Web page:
Supporting First-Generation and Low-Income Students Through Graduation
Last year, hundreds of thousands of first-generation and low-income college students (FGLI) in the US struggled to pay exorbitant fees for a virtual education. At the same time, they were separated from both on-campus resources and the in-person support provided by faculty fellow students.
For these young adults, being accepted into college is a major accomplishment that can open the door to many opportunities they might otherwise never experience. In this article, we’ll examine why there should be more comprehensive support for students apart from the acceptance letter.
Barriers to FGLI Student Success
Despite some progress, there are still many difficulties for first-generation and low-income college students after they complete their college applications and are admitted to an institution. For instance, FGLI students:
1. Miss out on Financial Aid
According to the National Center for Education Statistics (NCES), only around 65% of high school seniors complete a FAFSA each year. First-generation and low-income students are less likely to complete an application than their peers with more resources.
Additionally, a study by New America and uAspire found that in financial aid offer letters, many colleges use inconsistent terminology. They do not use clear language about costs. They also tend to lump different types of financial aid, like grants, federal work-study, and loans, all together. This can lead to misunderstandings that prevent these students from accessing necessary aid.
2. Are statistically disadvantaged
Compared to students whose parents had earned an undergraduate degree, FGLI students are more likely to leave postsecondary education without earning their degree. This is according to a study by the NCES.
Many experience poverty or other socioeconomic factors that impede their ability to achieve postsecondary credentials. This can lead to reverberating financial setbacks like defaulted loans, which never go away.
3. Lack of mentors and professional networks
Disadvantaged students tend to lack guidance about college and career development from family members. They are often forced to build a professional network from scratch, on top of managing academic coursework.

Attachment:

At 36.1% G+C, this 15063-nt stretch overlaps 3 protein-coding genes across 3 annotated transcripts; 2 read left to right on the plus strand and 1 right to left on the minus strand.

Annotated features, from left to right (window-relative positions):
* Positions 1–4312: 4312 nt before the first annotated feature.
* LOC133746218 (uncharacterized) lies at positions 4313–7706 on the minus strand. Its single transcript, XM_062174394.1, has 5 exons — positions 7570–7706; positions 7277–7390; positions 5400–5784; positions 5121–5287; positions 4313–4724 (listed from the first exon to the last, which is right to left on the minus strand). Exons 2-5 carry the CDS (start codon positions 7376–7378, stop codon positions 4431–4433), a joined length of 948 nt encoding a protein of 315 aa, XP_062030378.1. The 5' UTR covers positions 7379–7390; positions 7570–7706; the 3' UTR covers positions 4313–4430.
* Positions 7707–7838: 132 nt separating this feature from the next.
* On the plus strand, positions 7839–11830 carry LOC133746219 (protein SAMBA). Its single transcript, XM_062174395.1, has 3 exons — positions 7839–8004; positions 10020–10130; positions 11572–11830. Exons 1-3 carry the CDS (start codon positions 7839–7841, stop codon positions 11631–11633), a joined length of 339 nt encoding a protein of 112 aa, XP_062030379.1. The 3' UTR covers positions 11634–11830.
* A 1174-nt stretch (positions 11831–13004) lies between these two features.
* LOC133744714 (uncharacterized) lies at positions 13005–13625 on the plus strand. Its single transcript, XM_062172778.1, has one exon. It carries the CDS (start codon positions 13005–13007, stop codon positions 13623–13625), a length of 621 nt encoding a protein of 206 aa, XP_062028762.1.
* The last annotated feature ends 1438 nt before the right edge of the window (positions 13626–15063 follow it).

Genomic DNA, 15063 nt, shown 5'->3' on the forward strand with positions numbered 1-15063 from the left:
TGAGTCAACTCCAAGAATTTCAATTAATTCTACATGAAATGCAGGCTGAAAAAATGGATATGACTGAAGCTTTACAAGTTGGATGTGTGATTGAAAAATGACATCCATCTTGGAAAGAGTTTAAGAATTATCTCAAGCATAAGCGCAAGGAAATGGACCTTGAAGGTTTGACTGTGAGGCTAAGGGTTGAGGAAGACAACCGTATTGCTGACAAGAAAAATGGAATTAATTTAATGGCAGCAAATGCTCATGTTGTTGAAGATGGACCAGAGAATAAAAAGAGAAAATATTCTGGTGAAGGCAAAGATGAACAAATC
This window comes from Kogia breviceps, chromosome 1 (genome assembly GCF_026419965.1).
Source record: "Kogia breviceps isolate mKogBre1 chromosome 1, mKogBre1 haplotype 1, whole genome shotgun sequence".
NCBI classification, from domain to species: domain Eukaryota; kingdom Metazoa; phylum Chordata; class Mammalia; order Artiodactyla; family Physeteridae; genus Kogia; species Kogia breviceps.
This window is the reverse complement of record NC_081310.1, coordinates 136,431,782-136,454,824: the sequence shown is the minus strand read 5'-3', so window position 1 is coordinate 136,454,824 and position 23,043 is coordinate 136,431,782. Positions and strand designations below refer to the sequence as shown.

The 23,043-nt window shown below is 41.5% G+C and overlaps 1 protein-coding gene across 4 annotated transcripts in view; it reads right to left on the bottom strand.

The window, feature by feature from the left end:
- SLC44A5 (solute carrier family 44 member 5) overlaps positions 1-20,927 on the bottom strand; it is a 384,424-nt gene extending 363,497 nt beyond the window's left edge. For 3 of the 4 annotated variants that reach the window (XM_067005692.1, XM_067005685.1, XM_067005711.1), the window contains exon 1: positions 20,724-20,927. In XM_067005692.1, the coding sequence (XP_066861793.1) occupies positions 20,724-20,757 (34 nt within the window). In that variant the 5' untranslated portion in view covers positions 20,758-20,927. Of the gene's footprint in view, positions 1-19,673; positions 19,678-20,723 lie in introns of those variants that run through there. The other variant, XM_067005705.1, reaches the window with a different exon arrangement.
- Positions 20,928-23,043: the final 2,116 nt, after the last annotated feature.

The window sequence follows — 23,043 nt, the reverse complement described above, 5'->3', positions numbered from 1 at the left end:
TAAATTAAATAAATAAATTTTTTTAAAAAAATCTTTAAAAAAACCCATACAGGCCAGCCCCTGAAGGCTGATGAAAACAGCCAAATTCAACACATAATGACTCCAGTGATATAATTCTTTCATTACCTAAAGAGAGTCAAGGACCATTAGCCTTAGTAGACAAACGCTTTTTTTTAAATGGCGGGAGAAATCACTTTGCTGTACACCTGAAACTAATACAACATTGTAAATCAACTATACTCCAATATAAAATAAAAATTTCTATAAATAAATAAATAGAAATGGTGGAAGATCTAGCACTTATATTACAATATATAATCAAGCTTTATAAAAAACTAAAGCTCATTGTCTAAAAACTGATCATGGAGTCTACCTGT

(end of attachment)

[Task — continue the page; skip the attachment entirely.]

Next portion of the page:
How Schools Can Better Support FGLI Students
We need more support for first-generation and low-income college students. Change at the federal level is slow-moving, though, which is why this process is going to need to begin at the local level, on the campuses that these students will soon call home.
1. Organize mentorship early
Mentorship is a key part of the college entrance and navigation experience. Where mentorship has traditionally not been available to first-generation and low-income students, schools have an opportunity to bolster their graduation statistics by filling that gap.
2. Provide financial aid workshops
First-generation and low-income students may not be aware of all the financial aid opportunities that are available to them. To address this, schools might host informational workshops before students apply for college. Some topics schools could include:
a. Understanding the cost of college
b. How to complete the FAFSA
c. The types of Federal Aid (including their differences and requirements)
d. How to apply for scholarships and grants
3. Improve accessibility to school resources
Many colleges already have resources available for first-generation and low-income students. However, many students are unaware that they exist.
Colleges could make a greater effort to ensure students know where to find help. For instance, schools can introduce campus resources during orientation, provide them in dorm buildings and classrooms, and list them on the school website. Some of these resources may include:
- the career center
- alumni center and network
- the financial aid office
Also, not every student will receive guidance about essential career development skills, such as how to write a resume and cover letter, nor be offered career development classes that every student can attend, such as through the career center or at orientation.
Taking the First Step
FGIL students overcome many challenges in the process of applying and being accepted into colleges, but their struggles do not stop there.
It is in a school’s best interest to ensure that these students obtain their degree. This will ultimately open doors to opportunity and greater financial stability. To make this dream a reality, though, many students are going to need additional help. Colleges and universities need to be more proactive about linking students to the resources they need that will help them ensure long-term success.